Bachelor of Arts in Law, History, and Culture

This major is designed for students drawn to interdisciplinary study of legal and cultural issues, as well as those who intend to pursue a law degree. It offers students an interdisciplinary education in legal institutions, languages and processes that are central to social, cultural and political developments in the past and present, and play a critical role in shaping our most basic concepts and categories of thought and identity. It combines approaches from history, literature, philosophy, political theory, religion and classical studies to explore the law’s position at the nexus of society. The major will help students develop the critical skills of reading, writing and analysis crucial to both a liberal education and the study of law. Students will gain theoretical and analytical perspectives on ethical, political and social issues relevant to law as they explore specific legal issues from a humanistic perspective.


Requirements - Fall 2014 and Beyond

The major requires 36 units from the following courses.  Majors must complete all courses listed in Group 1 and seven courses from Groups 2 and 3.

Group 1 (All courses required):

Law 300: Concepts in American Law (4 units)

LAW 301: The Constitution in Transitional Perspective (4 units)



Group 2 (A minimum of 3 courses below is required):

AMST 342: Law and Identities (4 units)

ANTH 345: Politics, Social Organization, and Law (4 units)

CLAS 305: Roman Law (4 units)

CLAS 307: Athenian Law and Society (4 units)

COLT 476: Law and Narrative (4 units)

ENGL 355: Anglo-American Law and Literature (4 units)

HIST 385: Anglo-American Law before the 18th Century (4 units)

HIST 386: American Legal History (4 units)

HIST 463: The Constitutional History of the United States (4 units)

POSC 130: Law, Politics, and Public Policy (4 units)

SWMS 349: Women and the Law (4 units)


Group 3 (Choose from the following courses):


American Studies and Ethnicity (AMST)

AMST 101: Race and CLass in Los Angeles

AMST 320: Social Construction of Race and Citizenship

AMST 353: Race and Racism in the Americas

AMST 357: Latino Social Movements

AMST 389: Carceral Geographies

Classics (CLAS)

CLAS 320gm: Diversity and The CLassical Western Tradition

CLAS 333: Cult and City in Ancient Greece

CLAS 340: Ethics and Politics in ancient Rome

CLAS 348: The Athenian Century

CLAS 370: Leaders and Communities: Classical Modes

CLAS 470: Democracies Ancient and Modern

Comparative Literature (COLT)

COLT 385: Literature and Justice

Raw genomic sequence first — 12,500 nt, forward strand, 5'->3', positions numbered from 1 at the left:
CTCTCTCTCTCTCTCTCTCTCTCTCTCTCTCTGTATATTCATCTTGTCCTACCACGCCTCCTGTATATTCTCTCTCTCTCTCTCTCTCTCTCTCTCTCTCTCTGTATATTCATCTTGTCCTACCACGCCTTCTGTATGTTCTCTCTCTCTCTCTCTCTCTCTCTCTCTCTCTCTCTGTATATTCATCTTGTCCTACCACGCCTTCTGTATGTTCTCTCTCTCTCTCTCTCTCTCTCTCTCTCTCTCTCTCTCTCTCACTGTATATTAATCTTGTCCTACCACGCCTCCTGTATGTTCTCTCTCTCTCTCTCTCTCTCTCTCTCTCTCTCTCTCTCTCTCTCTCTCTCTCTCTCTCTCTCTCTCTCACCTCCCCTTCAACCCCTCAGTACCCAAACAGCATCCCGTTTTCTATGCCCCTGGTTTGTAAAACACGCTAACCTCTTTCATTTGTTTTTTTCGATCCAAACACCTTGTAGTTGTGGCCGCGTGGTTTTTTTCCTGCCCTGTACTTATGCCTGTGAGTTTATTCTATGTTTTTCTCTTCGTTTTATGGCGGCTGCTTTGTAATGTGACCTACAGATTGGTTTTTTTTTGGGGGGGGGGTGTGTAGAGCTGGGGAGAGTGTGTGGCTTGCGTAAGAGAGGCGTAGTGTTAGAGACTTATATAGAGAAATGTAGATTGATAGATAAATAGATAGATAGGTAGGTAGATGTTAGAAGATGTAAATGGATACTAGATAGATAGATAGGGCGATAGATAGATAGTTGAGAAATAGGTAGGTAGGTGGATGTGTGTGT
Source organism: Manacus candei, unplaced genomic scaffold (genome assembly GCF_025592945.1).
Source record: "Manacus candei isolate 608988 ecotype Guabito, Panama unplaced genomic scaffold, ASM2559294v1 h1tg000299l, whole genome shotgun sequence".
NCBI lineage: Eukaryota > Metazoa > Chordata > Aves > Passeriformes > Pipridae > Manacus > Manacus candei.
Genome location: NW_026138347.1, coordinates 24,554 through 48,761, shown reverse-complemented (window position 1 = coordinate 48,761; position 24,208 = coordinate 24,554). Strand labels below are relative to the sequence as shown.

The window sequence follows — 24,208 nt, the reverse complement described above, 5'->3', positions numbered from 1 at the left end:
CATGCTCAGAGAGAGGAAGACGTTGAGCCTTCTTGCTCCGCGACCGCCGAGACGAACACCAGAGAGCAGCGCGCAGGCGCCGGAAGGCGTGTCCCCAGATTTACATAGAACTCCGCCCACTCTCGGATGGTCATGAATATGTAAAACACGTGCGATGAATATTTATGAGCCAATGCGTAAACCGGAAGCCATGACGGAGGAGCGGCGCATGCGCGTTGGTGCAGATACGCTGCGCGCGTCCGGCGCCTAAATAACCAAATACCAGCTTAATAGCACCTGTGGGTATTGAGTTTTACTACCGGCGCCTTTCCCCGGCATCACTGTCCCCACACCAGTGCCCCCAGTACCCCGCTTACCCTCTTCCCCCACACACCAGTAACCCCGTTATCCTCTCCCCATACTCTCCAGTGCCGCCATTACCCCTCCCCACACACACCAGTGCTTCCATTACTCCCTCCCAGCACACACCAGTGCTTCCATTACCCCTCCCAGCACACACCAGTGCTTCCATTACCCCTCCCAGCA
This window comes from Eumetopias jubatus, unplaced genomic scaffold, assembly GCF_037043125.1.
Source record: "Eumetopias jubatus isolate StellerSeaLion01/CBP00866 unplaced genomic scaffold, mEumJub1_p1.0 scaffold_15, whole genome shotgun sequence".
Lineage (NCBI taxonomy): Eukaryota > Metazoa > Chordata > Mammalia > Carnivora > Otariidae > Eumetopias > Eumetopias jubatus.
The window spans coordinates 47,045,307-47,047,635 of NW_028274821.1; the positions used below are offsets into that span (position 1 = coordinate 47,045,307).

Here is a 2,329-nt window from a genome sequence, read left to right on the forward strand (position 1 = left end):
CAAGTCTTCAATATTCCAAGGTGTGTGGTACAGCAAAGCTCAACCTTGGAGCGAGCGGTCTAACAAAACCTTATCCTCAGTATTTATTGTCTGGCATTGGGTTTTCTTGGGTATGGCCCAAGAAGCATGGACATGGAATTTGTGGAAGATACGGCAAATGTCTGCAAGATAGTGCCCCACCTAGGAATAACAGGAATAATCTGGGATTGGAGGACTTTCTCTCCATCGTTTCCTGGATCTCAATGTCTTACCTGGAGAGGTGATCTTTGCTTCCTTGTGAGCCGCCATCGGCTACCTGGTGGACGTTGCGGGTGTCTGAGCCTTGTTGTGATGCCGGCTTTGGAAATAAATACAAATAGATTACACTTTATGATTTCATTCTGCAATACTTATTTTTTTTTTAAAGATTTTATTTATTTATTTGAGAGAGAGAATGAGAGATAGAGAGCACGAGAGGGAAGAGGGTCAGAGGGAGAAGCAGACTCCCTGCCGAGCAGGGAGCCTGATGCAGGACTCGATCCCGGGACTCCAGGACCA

COLT 472: Los Angeles Crime Fiction

COLT 475: Politics and the Novel

English (ENGL)

ENGL 472: Literature and Society

ENGL 474: Literatue, Nationality, and Otherness

ENGL 481: Narrative Forms in Literature and Film

History (HIST)

HIST 220: Murder on Trial in American History

HIST 265g: Understanding Race and Sex Historically

HIST 312: The Age of the French Revolution 

HIST 323: The Holocaust

HIST 351: The African-American Experience

HIST 355: American Revolution

HIST 453: The Age of Emancipation: Landmark Lawsuits

HIST 455: Advanced Topics in African American History

HIST 470: The Spanish Inquisition in the Early Modern Hispanic World

Judaic Studies (JS)

JS 342: Reading in Two Directions: Connecting Law and Literature in Jewish Tradition

Philosophy (PHIL)

PHIL 135g: Legal Controversies and Ethical Principles

PHIL 140g: Contemporary Moral and Social Issues

PHIL 330: Theories of Law

PHIL 430: Philosophy of Law

PHIL 431: Law, Society, and Politics

Political Science (POSC)

POSC 201x: Law and Politics: Electing a President

POSC 340: Constitutional Law

POSC 345: International Law

POSC 370: European Political Thought I

POSC 371: European Political Thought II

POSC 374: The American Founders: Visions, Values and Legacy

POSC 375: American Political Thought

POSC 377: Asian Political Thought

POSC 380: Political Theories and Social Reform

POSC 426: The United States Supreme Court

POSC 441m: Cultural Diversity and the Law

POSC 443: Law in Film

POSC 444: Civil and Political Rights and Liberties

Religion (REL)

REL 360: Ethical Issues in the New Medical Revolution

REL 414: History of Islamic Law

Sociology (SOCI)

SOCI 351: Public Policy and Juvenile Justice

SOCI 353: History of Islamic Law

Gender Studies (SWMS)

SWMS 355: Transgender Studies

For more information on the program, contact

Professor Lon Kurashige, Director of Undergraduate Studies

Melissa Borek, Student Advisor

  • Department of History
  • 3502 Trousdale Parkway
  • Social Sciences Building (SOS) 153
  • Los Angeles, CA
  • 90089-0034